Michael Ward, author of Planet Narnia: The Seven Heavens in the Imagination of C. S. Lewis, explains for John J. Miller how Lewis “structured the seven Chronicles of Narnia around the seven heavens of the Medieval cosmos. . . . When you look at the evidence, it really works out.”

Chip Mellor on The Dirty Dozen



Text  



William “Chip” Mellor, co-author with Robert Levy of The Dirty Dozen: How Twelve Supreme Court Cases Radically Expanded Government and Eroded Freedom, tells John J. Miller that the twelve cases chosen “each play a critical and tragic roll in effectively amending the Constitution, to take away what the Founding Fathers intended.”

James Mullaney on The New Destroyer: Dead Reckoning



Text  



The New Destroyer: Dead Reckoning, is the latest in a series of adventure novels by James Mullaney and Warren Murphy. Mullaney describes the setting for John J. Miller: “the twentieth highjacker from 9/11 . . . has somehow smuggled into his prison cell a weapon of great destructive power. . . . Following his escape from prison all hell breaks loose, and everybody is after this weapon.”

Mary Lefkowitz on History Lesson



Text  



In History Lesson: A Race Odyssey, classics professor Mary Lefkowitz describes how she spoke out against professors who taught that Greek culture “was stolen from Africa and that Jews were responsible for the slave trade.” She tells John J. Miller, “We really just need to try and talk about history as if it had some relationship to evidence.”

Michael Connelly on The Blue Religion



Text  



Michael Connelly, editor of The Blue Religion: New Stories about Cops, Criminals, and the Chase, explains for John J. Miller that “if you do not walk in the cop’s shoes it’s hard to understand” what it’s like to be a cop. Thus, to be a cop is to be part of “a cult, a blue cult,” or a “blue religion.”

Arthur Herman on Gandhi & Churchill



Text  



Arthur Herman, author most recently of Gandhi & Churchill: The Epic Rivalry that Destroyed an Empire and Forged Our Age, tells John J. Miller that despite the great differences between his subjects, “they are really very much alike. And they really provide for us, I think, two very contrasting models of how democratic leadership can work in the modern age and the post-modern age.”

Ursula K. Le Guin on Lavinia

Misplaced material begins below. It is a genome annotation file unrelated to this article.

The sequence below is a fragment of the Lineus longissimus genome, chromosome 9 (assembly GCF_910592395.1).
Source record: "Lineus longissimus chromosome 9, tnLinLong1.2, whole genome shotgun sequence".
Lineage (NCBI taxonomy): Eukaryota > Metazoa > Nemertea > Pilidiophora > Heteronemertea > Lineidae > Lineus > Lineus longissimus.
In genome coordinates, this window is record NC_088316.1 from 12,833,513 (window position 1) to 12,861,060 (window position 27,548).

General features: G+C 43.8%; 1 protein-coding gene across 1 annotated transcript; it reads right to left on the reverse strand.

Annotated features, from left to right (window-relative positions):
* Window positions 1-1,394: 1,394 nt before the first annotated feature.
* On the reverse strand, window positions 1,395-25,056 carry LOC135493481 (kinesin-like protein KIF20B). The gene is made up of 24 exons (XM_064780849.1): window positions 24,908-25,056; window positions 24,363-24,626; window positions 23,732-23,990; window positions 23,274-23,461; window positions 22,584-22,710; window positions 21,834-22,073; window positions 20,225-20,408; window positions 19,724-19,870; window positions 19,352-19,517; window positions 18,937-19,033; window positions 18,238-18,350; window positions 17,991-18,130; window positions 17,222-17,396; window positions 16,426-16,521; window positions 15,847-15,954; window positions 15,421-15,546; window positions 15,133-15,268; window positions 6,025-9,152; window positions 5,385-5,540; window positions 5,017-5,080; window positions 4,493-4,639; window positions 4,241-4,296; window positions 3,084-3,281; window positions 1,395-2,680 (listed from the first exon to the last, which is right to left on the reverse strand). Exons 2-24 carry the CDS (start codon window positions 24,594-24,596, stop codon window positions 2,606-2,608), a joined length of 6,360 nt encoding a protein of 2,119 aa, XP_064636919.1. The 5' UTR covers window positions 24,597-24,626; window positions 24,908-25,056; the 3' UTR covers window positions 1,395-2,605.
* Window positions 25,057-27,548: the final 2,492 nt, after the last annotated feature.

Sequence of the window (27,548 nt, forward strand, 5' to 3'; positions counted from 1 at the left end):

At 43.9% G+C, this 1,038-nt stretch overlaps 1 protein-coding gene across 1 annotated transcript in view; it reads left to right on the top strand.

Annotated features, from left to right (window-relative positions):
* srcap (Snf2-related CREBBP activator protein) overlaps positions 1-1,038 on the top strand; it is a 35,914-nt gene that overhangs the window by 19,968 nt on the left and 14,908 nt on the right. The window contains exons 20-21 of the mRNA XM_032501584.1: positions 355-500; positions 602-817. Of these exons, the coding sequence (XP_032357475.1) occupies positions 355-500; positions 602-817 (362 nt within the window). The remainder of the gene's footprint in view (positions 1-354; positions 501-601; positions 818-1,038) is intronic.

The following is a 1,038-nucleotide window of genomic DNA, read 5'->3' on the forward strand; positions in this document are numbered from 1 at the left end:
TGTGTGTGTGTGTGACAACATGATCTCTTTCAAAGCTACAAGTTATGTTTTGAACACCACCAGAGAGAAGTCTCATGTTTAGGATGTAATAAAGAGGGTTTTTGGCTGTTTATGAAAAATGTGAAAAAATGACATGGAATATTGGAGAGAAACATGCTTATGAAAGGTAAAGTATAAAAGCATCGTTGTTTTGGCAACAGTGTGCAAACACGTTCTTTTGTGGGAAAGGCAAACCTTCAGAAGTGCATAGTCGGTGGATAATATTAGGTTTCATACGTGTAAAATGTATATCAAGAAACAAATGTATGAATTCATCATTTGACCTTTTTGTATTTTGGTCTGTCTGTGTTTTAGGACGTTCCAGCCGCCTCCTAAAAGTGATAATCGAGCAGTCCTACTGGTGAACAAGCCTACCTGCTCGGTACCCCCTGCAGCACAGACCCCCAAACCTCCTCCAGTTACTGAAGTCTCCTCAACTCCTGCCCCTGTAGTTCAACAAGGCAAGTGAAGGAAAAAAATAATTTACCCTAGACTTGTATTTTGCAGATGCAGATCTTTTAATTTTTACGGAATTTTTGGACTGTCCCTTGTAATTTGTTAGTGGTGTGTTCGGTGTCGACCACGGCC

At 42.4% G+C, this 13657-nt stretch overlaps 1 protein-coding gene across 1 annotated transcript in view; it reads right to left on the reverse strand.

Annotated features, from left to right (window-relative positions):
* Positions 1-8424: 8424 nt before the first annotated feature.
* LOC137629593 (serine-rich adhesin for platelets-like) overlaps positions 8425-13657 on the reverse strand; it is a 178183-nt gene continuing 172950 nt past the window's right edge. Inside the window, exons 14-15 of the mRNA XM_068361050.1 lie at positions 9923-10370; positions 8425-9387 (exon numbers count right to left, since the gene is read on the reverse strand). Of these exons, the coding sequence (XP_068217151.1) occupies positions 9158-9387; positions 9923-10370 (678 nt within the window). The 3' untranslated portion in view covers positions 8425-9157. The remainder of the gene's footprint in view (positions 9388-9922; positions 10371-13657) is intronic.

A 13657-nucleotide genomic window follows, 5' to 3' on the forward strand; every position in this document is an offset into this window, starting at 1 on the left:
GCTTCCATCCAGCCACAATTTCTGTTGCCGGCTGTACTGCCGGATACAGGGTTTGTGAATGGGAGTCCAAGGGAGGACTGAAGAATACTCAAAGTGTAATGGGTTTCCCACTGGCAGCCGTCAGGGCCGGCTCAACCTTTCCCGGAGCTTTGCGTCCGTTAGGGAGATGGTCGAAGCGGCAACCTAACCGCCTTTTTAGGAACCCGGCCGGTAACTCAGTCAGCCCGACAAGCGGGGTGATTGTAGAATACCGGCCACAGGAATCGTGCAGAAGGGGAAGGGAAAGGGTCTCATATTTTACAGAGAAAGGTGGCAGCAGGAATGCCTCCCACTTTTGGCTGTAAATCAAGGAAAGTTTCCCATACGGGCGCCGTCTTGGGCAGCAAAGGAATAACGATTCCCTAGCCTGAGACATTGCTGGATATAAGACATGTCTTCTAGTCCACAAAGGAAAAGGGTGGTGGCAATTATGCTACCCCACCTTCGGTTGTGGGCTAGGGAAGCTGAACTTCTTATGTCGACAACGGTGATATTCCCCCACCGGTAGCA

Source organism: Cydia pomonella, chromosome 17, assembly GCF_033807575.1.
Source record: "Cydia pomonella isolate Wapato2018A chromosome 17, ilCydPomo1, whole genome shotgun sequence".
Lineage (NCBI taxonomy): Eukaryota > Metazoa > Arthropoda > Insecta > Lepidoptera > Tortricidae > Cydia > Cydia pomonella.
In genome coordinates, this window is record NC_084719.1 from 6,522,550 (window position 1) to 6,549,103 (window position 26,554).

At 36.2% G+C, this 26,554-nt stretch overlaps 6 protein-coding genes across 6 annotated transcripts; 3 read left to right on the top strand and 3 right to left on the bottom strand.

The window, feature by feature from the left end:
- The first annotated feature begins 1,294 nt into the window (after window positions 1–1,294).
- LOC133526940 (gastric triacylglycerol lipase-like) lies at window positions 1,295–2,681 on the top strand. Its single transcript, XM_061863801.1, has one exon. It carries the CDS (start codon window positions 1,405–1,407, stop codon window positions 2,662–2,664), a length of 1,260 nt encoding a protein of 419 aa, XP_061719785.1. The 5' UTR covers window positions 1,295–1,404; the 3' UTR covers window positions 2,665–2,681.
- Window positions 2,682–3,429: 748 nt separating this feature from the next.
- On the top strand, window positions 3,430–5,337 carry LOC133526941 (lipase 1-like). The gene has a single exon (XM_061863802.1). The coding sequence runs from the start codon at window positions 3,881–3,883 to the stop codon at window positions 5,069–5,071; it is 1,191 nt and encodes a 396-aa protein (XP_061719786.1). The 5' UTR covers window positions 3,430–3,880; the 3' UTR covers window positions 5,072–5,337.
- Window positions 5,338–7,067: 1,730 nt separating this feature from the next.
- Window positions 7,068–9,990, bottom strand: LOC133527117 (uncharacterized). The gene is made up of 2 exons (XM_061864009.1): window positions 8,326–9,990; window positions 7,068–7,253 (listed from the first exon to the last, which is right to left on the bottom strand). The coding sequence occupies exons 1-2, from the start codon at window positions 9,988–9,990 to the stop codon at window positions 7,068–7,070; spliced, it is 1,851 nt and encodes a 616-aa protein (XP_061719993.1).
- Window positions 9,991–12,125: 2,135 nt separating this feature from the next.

Text  



Novelist Ursula K. Le Guin describes for John J. Miller her latest effort, Lavinia. Who is Lavinia? In Virgil’s Aeneid, she is the second wife of Aeneas, and is barely mentioned. But Le Guin says, “Because Aeneas struck me as almost more of a novel character than an epic hero, a story began to go in my mind . . . What happens after the Aeneid ends, when they do get married?”

Arthur Brooks on Gross National Happiness



Text  



Arthur Brooks, author of Gross National Happiness: Why Happiness Matters for America–and How We Can Get More of It, offers John J. Miller a revelation: “People who call themselves conservative or very conservative are about twice as likely to say they are very happy people, as are those who say they are liberal or very liberal.”

Richard A. Posner on How Judges Think



Text  



Richard A. Posner, who sits on the U.S. Court of Appeals, has a unique insight into the topic of his book, How Judges Think. He tells John J. Miller that thinking like a judge is a lot different than, say, thinking like an umpire, where it’s three strikes you’re out: “The problem with the courts, in especially the United States, is that the rules are often extremely fuzzy.”

Andrew C. McCarthy on Willful Blindness



Text  



Andrew C. McCarthy, NRO regular and author of Willful Blindness: A Memoir of the Jihad, tells John J. Miller that “the theory of the book is that the war actually started with the bombing of the World Trade Center in 1993. . . . Everything we’ve been arguing about from 9/11 forward really is a repetition . . . of the same arguments we were having in the wake of that [earlier] event.”

Pages

Sign up for free NRO e-mails today:

Subscribe to National Review